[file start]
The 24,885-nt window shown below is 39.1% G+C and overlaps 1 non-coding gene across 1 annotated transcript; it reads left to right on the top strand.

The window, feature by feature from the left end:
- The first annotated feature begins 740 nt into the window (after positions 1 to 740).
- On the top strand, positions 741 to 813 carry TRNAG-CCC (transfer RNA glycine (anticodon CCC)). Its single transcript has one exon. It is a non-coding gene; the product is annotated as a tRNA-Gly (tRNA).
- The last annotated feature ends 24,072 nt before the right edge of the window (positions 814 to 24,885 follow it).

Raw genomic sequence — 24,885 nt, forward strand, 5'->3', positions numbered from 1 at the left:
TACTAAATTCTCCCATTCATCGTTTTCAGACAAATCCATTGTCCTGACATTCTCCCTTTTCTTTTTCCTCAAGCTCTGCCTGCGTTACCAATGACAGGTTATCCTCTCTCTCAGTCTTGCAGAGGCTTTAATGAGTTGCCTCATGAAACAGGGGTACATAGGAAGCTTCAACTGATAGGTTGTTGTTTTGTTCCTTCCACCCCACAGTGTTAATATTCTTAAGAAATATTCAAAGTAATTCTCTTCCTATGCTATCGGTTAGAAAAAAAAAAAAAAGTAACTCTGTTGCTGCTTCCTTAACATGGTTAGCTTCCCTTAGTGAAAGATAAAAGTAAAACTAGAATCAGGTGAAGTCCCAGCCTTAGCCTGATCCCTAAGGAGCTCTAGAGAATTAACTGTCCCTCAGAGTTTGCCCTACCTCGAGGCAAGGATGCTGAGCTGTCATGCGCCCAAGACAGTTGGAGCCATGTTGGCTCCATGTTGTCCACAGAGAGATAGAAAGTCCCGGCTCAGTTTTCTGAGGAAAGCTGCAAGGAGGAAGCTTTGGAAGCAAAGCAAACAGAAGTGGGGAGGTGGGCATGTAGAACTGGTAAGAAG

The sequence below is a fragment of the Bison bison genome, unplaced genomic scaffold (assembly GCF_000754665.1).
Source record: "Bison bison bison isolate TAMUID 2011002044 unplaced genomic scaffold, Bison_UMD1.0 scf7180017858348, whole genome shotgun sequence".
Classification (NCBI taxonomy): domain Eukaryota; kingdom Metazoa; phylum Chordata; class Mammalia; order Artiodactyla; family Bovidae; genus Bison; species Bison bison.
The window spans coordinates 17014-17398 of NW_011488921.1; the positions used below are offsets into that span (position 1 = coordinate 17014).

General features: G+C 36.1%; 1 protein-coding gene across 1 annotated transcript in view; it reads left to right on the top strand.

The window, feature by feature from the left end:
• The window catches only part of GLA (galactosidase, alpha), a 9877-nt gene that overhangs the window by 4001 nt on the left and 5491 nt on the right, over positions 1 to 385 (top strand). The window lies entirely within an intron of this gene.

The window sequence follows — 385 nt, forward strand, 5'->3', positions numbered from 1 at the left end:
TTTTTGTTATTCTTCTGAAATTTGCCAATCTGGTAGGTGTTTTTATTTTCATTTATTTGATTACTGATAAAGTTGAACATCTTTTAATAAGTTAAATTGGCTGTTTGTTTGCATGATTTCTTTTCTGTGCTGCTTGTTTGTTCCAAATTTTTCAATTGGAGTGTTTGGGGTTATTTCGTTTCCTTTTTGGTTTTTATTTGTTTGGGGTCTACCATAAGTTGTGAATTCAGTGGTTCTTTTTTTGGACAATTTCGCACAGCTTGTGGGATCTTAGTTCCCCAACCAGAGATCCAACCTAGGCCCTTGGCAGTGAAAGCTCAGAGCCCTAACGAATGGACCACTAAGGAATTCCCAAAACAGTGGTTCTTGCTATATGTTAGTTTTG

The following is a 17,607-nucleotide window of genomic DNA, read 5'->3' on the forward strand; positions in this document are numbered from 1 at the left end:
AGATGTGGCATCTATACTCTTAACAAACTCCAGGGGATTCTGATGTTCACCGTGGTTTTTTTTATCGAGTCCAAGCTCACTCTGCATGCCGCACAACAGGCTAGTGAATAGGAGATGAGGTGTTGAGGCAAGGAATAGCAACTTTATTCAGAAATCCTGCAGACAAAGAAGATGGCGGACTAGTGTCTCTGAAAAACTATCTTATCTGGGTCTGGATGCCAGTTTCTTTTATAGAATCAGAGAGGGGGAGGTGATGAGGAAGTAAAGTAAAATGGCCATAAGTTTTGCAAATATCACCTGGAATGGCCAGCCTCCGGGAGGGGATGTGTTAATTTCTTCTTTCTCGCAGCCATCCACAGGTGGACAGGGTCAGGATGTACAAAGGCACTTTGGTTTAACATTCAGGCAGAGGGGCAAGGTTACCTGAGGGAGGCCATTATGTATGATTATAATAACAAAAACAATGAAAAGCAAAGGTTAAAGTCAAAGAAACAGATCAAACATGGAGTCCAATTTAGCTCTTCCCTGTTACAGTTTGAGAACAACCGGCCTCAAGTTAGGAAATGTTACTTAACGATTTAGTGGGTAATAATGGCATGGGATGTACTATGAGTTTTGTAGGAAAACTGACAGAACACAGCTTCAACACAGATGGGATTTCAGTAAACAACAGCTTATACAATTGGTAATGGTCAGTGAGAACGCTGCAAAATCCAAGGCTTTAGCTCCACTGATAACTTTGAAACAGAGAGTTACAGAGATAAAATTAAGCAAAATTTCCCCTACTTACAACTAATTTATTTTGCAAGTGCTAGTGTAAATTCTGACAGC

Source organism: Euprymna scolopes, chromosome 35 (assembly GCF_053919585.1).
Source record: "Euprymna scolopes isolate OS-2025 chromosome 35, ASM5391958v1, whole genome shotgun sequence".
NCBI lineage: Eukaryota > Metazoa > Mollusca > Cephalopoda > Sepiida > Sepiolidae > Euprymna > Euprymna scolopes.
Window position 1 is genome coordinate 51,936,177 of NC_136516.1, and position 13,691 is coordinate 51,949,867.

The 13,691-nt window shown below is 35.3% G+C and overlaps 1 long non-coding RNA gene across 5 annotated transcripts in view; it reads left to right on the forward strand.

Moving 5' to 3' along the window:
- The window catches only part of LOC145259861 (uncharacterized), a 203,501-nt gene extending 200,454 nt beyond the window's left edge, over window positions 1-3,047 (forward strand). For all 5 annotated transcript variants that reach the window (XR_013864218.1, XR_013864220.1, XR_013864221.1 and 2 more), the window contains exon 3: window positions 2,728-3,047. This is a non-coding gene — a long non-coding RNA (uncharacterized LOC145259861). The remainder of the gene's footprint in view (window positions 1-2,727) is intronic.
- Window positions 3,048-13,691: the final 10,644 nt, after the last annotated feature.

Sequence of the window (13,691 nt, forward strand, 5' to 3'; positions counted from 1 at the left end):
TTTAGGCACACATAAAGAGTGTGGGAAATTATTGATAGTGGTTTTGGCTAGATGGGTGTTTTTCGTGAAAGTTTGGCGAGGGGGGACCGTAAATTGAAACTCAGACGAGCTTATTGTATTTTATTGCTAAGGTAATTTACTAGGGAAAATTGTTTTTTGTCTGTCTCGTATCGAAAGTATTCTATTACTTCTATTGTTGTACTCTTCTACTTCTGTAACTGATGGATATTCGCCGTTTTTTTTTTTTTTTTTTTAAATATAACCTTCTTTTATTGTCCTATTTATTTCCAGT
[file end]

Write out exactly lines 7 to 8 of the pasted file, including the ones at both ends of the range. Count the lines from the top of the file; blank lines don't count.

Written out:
TACTAAATTCTCCCATTCATCGTTTTCAGACAAATCCATTGTCCTGACATTCTCCCTTTTCTTTTTCCTCAAGCTCTGCCTGCGTTACCAATGACAGGTTATCCTCTCTCTCAGTCTTGCAGAGGCTTTAATGAGTTGCCTCATGAAACAGGGGTACATAGGAAGCTTCAACTGATAGGTTGTTGTTTTGTTCCTTCCACCCCACAGTGTTAATATTCTTAAGAAATATTCAAAGTAATTCTCTTCCTATGCTATCGGTTAGAAAAAAAAAAAAAAGTAACTCTGTTGCTGCTTCCTTAACATGGTTAGCTTCCCTTAGTGAAAGATAAAAGTAAAACTAGAATCAGGTGAAGTCCCAGCCTTAGCCTGATCCCTAAGGAGCTCTAGAGAATTAACTGTCCCTCAGAGTTTGCCCTACCTCGAGGCAAGGATGCTGAGCTGTCATGCGCCCAAGACAGTTGGAGCCATGTTGGCTCCATGTTGTCCACAGAGAGATAGAAAGTCCCGGCTCAGTTTTCTGAGGAAAGCTGCAAGGAGGAAGCTTTGGAAGCAAAGCAAACAGAAGTGGGGAGGTGGGCATGTAGAACTGGTAAGAAG

The sequence below is a fragment of the Bison bison genome, unplaced genomic scaffold (assembly GCF_000754665.1).